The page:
The ancient saying from the North of Portugal, the motto of this article, honours linen as a symbol of family wealth, a heritage transmitted from parents to children. In the old days, the young ladies’ layettes were all woven with linen and tablecloths, with crochet trim, only used on festive days.
With the importance of linen in mind, Mar d’Estórias went to Santana, a village on the north coast of the island of Madeira, to hear the story of Lurdes. It is in Santana, in one of the typical thatched-roof houses that Lurdes has been weaving all week long, for more than 20 years.
Lurdes, 64, tells us that her grandmothers worked on linen, but it was not them who taught her to weave. This handspinner was a house-wife until her eldest son enrolled her on a municipal authority (Casa do Povo) course to learn the art of linen making. For 9 months she specialised in growing, harvesting, submerging, washing, drying and finally weaving these precious threads of flax into pieces of great value: “My son was to blame. He took the papers without my knowledge and signed me up. And then when it was time they called me.”
The Casa do Povo, at that time, saw the value in maintaining the traditions, which is why it made this course available, to those who were interested and paid for their admission: “they paid me more than twenty contos (around 100€ in the old Portuguese currency) plus food allowance.” With pride, Lurdes said: “with that money I gave him the driving license.”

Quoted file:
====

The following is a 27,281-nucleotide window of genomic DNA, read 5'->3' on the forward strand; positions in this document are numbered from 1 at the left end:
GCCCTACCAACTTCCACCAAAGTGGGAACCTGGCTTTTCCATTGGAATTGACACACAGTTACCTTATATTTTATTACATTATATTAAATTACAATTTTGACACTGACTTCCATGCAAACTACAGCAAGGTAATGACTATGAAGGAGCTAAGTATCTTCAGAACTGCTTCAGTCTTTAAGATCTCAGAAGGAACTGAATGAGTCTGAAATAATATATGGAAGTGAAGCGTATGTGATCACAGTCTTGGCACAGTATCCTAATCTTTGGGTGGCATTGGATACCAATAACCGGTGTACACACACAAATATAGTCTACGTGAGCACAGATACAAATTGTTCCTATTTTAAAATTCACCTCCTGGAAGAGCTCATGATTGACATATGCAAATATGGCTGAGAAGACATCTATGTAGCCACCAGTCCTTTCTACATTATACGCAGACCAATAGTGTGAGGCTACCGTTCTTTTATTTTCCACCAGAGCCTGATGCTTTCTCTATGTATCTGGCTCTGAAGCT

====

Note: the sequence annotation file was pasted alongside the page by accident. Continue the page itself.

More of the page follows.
Lurdes says that working with linen is similar to the work of the ant; you work a lot in the summer to have a good winter: “in a week that I am not here working, I work even more” to leave the linen ready to spin and weave.
Flax needs three-and-a-half-months to grow: it is sown in March, and at the end of July the roots are ripped off, and the seeds are removed. Then the linen is tied to sheaths and placed in water, “in a well or river, with stones on top.” Depending on the water temperature, flax is removed when it is breaking, which usually happens after 7 days: “when it comes out of the water it smells bad, so it has to be washed well and placed on a terrace to dry until it turns yellow.”
This tradition is hard work, especially the “scutching”part, which consists of striking the linen with a wooden shovel to remove the flax from the stalk: “oh, I have linen to “scutch” but it is so backbreaking,” says Lurdes. After that, it is time to separate the tow from the flax, by straightening the fibres in preparation for spinning. Before going to the loom, it still goes through a “three o’clock boiling process with lots of blue soap” and is sun-dried on the caneleiro (a rug made of canes).
It takes three people to put the threads onto the loom: “One holds the loom, the other turns one of the parts, and the other one goes to the front to straighten the linen threads.” After the loom is assembled Lurdes coordinates the process by passing the shuttle from one side to the other to create the unique pieces: “At the loom I do what I want. Even the crochet is made on the loom.”
Lurdes already has some innovations in the way she works: she doesn’t use an old spinning wheel, and her spinning machine is electric instead of pedal. However, it continues to be a time-consuming process that entails immense immaterial value with the originality of the handmade work and the underlying tradition. For Mar d’Estórias the saying “after the gold, is linen” continues undoubtedly to be present in Lurdes’ work and exists in all the people who continue to keep the art of linen alive.